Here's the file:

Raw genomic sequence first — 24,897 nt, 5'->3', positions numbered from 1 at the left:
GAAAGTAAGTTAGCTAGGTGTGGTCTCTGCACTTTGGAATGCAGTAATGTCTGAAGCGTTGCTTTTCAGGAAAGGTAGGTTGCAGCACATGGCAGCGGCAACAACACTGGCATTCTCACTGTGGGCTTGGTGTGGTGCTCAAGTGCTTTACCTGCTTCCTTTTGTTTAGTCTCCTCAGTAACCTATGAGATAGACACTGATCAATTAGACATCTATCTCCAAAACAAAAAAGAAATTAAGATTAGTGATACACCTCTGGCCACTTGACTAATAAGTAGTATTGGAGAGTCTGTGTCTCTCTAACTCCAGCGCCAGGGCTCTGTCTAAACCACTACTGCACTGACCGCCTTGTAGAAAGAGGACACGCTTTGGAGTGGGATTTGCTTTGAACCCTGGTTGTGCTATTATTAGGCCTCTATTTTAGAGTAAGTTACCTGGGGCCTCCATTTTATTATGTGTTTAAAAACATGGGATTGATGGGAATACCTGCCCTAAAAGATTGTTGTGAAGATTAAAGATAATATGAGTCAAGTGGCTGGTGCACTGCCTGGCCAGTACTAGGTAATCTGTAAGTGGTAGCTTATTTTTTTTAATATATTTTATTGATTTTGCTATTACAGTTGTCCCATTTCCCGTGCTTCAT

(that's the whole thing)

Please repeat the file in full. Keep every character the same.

Raw genomic sequence first — 24,897 nt, 5'->3', positions numbered from 1 at the left:
GAAAGTAAGTTAGCTAGGTGTGGTCTCTGCACTTTGGAATGCAGTAATGTCTGAAGCGTTGCTTTTCAGGAAAGGTAGGTTGCAGCACATGGCAGCGGCAACAACACTGGCATTCTCACTGTGGGCTTGGTGTGGTGCTCAAGTGCTTTACCTGCTTCCTTTTGTTTAGTCTCCTCAGTAACCTATGAGATAGACACTGATCAATTAGACATCTATCTCCAAAACAAAAAAGAAATTAAGATTAGTGATACACCTCTGGCCACTTGACTAATAAGTAGTATTGGAGAGTCTGTGTCTCTCTAACTCCAGCGCCAGGGCTCTGTCTAAACCACTACTGCACTGACCGCCTTGTAGAAAGAGGACACGCTTTGGAGTGGGATTTGCTTTGAACCCTGGTTGTGCTATTATTAGGCCTCTATTTTAGAGTAAGTTACCTGGGGCCTCCATTTTATTATGTGTTTAAAAACATGGGATTGATGGGAATACCTGCCCTAAAAGATTGTTGTGAAGATTAAAGATAATATGAGTCAAGTGGCTGGTGCACTGCCTGGCCAGTACTAGGTAATCTGTAAGTGGTAGCTTATTTTTTTTAATATATTTTATTGATTTTGCTATTACAGTTGTCCCATTTCCCGTGCTTCAT